Cash transfer programTanzania Conditional Cash Transfer (TASAF III/PSSN): Youth Well-being and the Transition to Adulthood

Year Programme Began: 2013
Implementing Ministry: Tanzania Social Action Fund (TASAF)
Target Group: Poor
Conditions: School attendance and health care utilization for young children (part of payment is unconditional)
Approximate Reach (as of 2016): 1.1 million households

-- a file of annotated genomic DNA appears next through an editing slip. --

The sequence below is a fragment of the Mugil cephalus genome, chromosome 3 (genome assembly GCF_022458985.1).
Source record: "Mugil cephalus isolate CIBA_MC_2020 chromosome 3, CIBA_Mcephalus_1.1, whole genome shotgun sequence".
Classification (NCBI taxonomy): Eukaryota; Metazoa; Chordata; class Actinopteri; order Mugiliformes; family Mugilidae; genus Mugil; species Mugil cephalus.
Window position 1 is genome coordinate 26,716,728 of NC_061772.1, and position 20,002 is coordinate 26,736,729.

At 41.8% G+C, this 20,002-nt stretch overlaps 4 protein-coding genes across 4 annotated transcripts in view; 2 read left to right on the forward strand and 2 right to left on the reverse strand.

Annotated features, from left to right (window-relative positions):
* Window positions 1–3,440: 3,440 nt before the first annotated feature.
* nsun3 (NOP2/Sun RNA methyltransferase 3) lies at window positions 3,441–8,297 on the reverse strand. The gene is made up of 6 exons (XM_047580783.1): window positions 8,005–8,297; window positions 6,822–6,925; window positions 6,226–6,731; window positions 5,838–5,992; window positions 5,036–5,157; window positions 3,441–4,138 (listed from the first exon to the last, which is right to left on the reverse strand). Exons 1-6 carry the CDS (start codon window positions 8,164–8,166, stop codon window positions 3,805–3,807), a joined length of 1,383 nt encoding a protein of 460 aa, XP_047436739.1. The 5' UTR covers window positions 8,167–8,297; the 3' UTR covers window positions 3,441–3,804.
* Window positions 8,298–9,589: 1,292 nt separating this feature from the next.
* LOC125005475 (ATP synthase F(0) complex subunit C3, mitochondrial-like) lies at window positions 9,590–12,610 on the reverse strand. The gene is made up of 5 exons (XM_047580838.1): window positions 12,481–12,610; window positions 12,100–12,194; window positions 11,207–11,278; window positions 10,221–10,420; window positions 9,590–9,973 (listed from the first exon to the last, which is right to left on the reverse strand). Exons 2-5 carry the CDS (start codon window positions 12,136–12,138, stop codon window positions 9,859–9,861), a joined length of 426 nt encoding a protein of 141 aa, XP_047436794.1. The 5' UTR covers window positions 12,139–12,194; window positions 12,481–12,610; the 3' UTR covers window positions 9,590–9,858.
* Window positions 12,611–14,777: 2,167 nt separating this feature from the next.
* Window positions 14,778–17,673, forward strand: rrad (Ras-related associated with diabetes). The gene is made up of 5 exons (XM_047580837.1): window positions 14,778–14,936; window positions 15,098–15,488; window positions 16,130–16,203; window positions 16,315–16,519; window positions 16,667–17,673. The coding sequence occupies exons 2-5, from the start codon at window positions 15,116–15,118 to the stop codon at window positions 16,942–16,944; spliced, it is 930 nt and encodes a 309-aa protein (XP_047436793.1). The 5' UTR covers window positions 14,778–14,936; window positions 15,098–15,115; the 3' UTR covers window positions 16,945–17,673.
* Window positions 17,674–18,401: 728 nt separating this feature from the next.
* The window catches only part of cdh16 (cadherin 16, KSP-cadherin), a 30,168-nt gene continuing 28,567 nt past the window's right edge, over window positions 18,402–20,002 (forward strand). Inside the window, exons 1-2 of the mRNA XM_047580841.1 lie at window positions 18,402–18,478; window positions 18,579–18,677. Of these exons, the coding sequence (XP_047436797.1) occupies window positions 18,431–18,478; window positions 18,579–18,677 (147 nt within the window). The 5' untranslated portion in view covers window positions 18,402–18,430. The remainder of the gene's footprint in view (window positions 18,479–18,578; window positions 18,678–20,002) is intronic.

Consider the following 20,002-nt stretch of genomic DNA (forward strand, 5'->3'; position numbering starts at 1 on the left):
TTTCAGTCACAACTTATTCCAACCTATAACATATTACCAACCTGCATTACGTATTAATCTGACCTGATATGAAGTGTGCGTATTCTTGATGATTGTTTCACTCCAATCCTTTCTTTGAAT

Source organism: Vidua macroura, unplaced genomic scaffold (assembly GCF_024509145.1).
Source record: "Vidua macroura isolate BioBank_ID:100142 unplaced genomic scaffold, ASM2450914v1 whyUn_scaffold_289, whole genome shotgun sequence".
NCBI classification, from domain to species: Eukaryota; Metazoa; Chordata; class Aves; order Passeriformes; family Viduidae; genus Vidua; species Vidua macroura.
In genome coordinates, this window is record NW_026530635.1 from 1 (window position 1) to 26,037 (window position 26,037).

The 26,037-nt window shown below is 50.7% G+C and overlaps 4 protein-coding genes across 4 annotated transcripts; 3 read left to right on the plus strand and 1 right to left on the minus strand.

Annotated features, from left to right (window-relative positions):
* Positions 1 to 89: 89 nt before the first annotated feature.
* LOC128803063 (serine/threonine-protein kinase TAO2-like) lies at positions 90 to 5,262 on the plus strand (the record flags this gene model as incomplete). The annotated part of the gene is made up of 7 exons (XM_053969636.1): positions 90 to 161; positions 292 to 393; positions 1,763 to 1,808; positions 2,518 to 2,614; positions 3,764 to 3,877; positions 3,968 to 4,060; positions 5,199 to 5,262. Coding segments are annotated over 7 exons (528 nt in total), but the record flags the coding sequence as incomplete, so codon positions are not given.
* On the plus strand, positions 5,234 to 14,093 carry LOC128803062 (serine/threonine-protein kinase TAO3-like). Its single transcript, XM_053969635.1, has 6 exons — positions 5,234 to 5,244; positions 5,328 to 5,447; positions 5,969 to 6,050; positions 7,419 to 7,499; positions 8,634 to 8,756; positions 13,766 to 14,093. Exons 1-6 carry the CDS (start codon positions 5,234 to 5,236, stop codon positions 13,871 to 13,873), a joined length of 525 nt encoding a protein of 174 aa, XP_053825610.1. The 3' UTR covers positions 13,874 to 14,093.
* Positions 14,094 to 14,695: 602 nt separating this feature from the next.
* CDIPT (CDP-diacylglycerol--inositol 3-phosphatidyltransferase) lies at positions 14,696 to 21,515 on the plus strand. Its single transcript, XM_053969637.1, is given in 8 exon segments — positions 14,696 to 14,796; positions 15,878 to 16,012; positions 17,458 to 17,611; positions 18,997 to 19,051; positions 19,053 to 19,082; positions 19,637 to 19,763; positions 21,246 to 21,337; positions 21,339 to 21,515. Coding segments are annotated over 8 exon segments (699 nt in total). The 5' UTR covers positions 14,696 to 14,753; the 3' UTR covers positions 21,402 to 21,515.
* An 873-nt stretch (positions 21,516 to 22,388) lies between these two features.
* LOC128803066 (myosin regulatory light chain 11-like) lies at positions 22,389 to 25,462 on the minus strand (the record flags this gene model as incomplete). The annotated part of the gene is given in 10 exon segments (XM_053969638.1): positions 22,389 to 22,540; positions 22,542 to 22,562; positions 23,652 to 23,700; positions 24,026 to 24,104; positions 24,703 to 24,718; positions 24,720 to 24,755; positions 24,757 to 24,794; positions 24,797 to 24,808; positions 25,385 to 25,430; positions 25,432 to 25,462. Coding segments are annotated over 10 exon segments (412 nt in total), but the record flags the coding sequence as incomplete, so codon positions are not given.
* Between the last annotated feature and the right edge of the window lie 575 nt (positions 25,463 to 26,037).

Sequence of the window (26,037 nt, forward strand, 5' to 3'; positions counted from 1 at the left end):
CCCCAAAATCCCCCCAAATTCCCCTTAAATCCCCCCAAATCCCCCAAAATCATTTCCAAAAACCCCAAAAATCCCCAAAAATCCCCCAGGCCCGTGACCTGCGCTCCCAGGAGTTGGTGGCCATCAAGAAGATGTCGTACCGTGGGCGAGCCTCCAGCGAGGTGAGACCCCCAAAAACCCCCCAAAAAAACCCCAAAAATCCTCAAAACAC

UNICEF Tanzania and UNICEF Office of Research - Innocenti are collaborating with REPOA, a Tanzanian research institute to examine the impacts of the third phase of Tanzanian government’s conditional cash transfer program Productive Social Safety Net (PSSN) on youth well-being and the transition to adulthood. The Tanzania Social Action Fund (TASAF) was established in 2000 as part of the Government of Tanzania’s social protection strategy and has since been expanded twice. Phase I (2000-2005) focused on improving social service delivery, capacity enhancement, and addressing income poverty for food insecure households. The second Phase (2005-2013) built on the Millennium Development Goals (MDGs) and addressed a shortage of social services, income poverty, and capacity enhancement. Currently, the third phase of TASAF (TASAF III/PSSN) aims to scale up conditional cash transfers (CCTs), and will additionally include livelihood enhancement and facilitate implementation of public works (income generating activities for poor and vulnerable groups). The objective of this new phase, the consolidated PSSN, is to increase income and consumption and improve vulnerable populations’ ability to cope with shocks, with an overall aim to reduce extreme poverty and break the intergenerational transmission of poverty. The CCT component provides cash payment to households living below the food poverty line, and households are required comply with certain conditions to receive payments (e.g., children ages 7 to 15 must enroll in primary school and attend at least 80 percent of the time). In 2015, Phase III is being scaled up to 160 new treatment villages.